Most students arrive at the College having not — yet! — begun their study of Russian.


That problem has an easy solution: our introductory course, Russian 101, is offered every fall.

What if you did not begin the study of Russian in your first year?

Fear not: almost a third of our students fall into that category. Thanks to intensive summer programs, in Russia and stateside, you can catch up quickly. Our program is nimble, and our faculty members (including our colleague in the Department of History, Professor Sergey Glebov) are able to pay attention to the individual background of each student, so that our courses welcome anyone interested in this area of the world. For students considering a second major, we can devise an individualized program of study that reflects each student’s broader intellectual interests.

Related Courses

Learning Goals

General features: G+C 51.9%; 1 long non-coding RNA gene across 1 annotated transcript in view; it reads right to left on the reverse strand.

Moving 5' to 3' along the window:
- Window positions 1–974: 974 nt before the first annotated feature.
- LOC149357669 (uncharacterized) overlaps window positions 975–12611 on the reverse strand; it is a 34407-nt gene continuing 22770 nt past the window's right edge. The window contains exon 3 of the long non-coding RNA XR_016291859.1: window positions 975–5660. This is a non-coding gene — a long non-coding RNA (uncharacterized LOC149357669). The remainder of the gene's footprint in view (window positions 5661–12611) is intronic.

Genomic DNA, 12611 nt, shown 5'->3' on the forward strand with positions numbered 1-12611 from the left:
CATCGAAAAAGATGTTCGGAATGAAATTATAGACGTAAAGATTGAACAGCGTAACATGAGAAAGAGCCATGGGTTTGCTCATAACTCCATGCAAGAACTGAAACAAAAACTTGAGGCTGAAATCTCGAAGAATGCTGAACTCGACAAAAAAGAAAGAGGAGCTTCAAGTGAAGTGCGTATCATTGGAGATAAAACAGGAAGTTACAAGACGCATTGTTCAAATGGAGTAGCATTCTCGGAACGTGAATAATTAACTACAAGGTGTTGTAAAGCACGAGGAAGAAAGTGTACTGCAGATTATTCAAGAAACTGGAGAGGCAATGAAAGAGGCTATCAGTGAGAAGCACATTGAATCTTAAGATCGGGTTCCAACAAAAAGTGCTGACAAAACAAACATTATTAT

The Amherst College Russian Department has a two-fold mission: to provide instruction in a foreign language at all levels, preparing students for informed study of the culture, and to offer literature and culture courses in translation as part of the broader liberal-arts tradition. The study of Russian gives our students a comprehensive knowledge of the language which will allow them to develop competence in speaking, understanding, reading, writing, and cultural literacy, while illustrating how language, society, and culture are inextricably linked.  The purpose of a Russian major is to furnish a nuanced appreciation of Russia's rich cultural achievements as well as an understanding of Russia's historical significance on the world scene.  Through the study of at least three years of the Russian language, including a highly recommended (though not required) semester or summer-long stay in the country, as well as an opportunity to choose from among a wide variety of courses (some conducted in Russian) in literature, film, theater, cultural studies, and history, majors have the opportunity to explore multiple facets of the "Russian experience" under the guidance of scholars and teachers who are actively engaged in the profession.  The reliable presence of a historian increases the appeal and depth of the Russian major, adding a more global and historic aspect to the curriculum.